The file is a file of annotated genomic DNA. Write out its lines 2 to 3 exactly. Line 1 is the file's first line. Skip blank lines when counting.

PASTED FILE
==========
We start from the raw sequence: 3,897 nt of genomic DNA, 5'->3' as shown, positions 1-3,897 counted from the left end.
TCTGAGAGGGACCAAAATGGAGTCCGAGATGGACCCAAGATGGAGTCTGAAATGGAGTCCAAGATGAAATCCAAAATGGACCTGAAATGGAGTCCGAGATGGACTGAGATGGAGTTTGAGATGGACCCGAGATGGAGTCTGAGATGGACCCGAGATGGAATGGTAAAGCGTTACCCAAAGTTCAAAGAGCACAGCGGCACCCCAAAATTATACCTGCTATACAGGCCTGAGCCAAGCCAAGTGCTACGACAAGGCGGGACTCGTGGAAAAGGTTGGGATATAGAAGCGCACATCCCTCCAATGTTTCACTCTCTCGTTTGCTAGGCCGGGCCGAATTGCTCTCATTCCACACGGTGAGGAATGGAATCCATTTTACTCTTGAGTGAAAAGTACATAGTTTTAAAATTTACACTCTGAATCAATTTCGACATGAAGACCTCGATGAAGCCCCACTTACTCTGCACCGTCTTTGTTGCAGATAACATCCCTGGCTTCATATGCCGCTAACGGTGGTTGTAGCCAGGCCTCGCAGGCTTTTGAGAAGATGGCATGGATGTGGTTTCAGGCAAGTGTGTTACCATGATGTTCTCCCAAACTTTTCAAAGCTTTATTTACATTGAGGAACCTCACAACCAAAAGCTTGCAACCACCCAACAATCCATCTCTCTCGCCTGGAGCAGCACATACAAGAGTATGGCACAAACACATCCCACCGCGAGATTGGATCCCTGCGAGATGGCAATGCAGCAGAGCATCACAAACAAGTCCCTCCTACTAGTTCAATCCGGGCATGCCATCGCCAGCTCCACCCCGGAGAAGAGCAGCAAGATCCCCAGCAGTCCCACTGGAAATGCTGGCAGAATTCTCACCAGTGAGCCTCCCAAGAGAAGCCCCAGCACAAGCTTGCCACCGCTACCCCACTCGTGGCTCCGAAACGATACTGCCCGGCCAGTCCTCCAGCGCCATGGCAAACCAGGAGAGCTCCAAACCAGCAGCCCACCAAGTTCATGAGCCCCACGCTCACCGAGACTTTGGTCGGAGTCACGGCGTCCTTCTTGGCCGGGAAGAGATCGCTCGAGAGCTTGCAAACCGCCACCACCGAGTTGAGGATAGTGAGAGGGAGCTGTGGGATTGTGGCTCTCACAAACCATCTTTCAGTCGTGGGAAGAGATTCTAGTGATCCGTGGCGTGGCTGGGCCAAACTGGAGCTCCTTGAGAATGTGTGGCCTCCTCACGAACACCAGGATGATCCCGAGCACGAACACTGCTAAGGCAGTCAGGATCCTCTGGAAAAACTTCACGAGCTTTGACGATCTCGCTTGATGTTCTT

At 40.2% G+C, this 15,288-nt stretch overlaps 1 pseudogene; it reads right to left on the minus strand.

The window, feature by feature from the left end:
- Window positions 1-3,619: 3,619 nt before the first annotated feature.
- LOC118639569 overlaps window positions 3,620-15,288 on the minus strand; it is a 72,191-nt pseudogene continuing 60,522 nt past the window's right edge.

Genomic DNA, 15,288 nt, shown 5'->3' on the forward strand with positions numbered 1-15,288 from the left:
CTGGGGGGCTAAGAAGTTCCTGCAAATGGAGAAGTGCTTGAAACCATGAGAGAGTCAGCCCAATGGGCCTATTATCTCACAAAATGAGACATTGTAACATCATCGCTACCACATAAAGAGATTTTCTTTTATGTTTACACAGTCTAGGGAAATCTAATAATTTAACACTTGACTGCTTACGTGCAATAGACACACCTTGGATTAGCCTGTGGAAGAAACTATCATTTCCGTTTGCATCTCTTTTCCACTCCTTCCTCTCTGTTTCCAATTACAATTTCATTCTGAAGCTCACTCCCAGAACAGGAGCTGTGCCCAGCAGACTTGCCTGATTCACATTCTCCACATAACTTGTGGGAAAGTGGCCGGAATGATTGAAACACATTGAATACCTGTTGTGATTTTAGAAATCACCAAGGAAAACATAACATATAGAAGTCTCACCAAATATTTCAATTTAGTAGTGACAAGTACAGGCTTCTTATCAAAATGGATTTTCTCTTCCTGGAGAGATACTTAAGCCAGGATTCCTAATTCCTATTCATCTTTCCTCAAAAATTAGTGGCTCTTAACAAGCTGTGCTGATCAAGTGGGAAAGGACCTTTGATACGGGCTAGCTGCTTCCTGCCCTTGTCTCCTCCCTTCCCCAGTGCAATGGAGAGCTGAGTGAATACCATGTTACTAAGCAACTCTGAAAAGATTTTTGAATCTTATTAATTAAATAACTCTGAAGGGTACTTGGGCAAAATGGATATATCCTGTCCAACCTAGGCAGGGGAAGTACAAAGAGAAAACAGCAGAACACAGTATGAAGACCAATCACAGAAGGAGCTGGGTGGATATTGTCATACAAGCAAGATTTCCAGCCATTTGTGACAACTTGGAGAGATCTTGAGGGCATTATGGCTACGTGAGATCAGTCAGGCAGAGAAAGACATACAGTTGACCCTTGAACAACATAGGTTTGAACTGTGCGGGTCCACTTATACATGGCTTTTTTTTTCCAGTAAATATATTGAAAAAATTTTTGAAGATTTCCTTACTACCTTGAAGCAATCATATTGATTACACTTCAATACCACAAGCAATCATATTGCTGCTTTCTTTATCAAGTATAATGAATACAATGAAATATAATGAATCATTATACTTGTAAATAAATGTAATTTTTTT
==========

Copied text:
TCTGAGAGGGACCAAAATGGAGTCCGAGATGGACCCAAGATGGAGTCTGAAATGGAGTCCAAGATGAAATCCAAAATGGACCTGAAATGGAGTCCGAGATGGACTGAGATGGAGTTTGAGATGGACCCGAGATGGAGTCTGAGATGGACCCGAGATGGAATGGTAAAGCGTTACCCAAAGTTCAAAGAGCACAGCGGCACCCCAAAATTATACCTGCTATACAGGCCTGAGCCAAGCCAAGTGCTACGACAAGGCGGGACTCGTGGAAAAGGTTGGGATATAGAAGCGCACATCCCTCCAATGTTTCACTCTCTCGTTTGCTAGGCCGGGCCGAATTGCTCTCATTCCACACGGTGAGGAATGGAATCCATTTTACTCTTGAGTGAAAAGTACATAGTTTTAAAATTTACACTCTGAATCAATTTCGACATGAAGACCTCGATGAAGCCCCACTTACTCTGCACCGTCTTTGTTGCAGATAACATCCCTGGCTTCATATGCCGCTAACGGTGGTTGTAGCCAGGCCTCGCAGGCTTTTGAGAAGATGGCATGGATGTGGTTTCAGGCAAGTGTGTTACCATGATGTTCTCCCAAACTTTTCAAAGCTTTATTTACATTGAGGAACCTCACAACCAAAAGCTTGCAACCACCCAACAATCCATCTCTCTCGCCTGGAGCAGCACATACAAGAGTATGGCACAAACACATCCCACCGCGAGATTGGATCCCTGCGAGATGGCAATGCAGCAGAGCATCACAAACAAGTCCCTCCTACTAGTTCAATCCGGGCATGCCATCGCCAGCTCCACCCCGGAGAAGAGCAGCAAGATCCCCAGCAGTCCCACTGGAAATGCTGGCAGAATTCTCACCAGTGAGCCTCCCAAGAGAAGCCCCAGCACAAGCTTGCCACCGCTACCCCACTCGTGGCTCCGAAACGATACTGCCCGGCCAGTCCTCCAGCGCCATGGCAAACCAGGAGAGCTCCAAACCAGCAGCCCACCAAGTTCATGAGCCCCACGCTCACCGAGACTTTGGTCGGAGTCACGGCGTCCTTCTTGGCCGGGAAGAGATCGCTCGAGAGCTTGCAAACCGCCACCACCGAGTTGAGGATAGTGAGAGGGAGCTGTGGGATTGTGGCTCTCACAAACCATCTTTCAGTCGTGGGAAGAGATTCTAGTGATCCGTGGCGTGGCTGGGCCAAACTGGAGCTCCTTGAGAATGTGTGGCCTCCTCACGAACACCAGGATGATCCCGAGCACGAACACTGCTAAGGCAGTCAGGATCCTCTGGAAAAACTTCACGAGCTTTGACGATCTCGCTTGATGTTCTT

At 40.2% G+C, this 15,288-nt stretch overlaps 1 pseudogene; it reads right to left on the minus strand.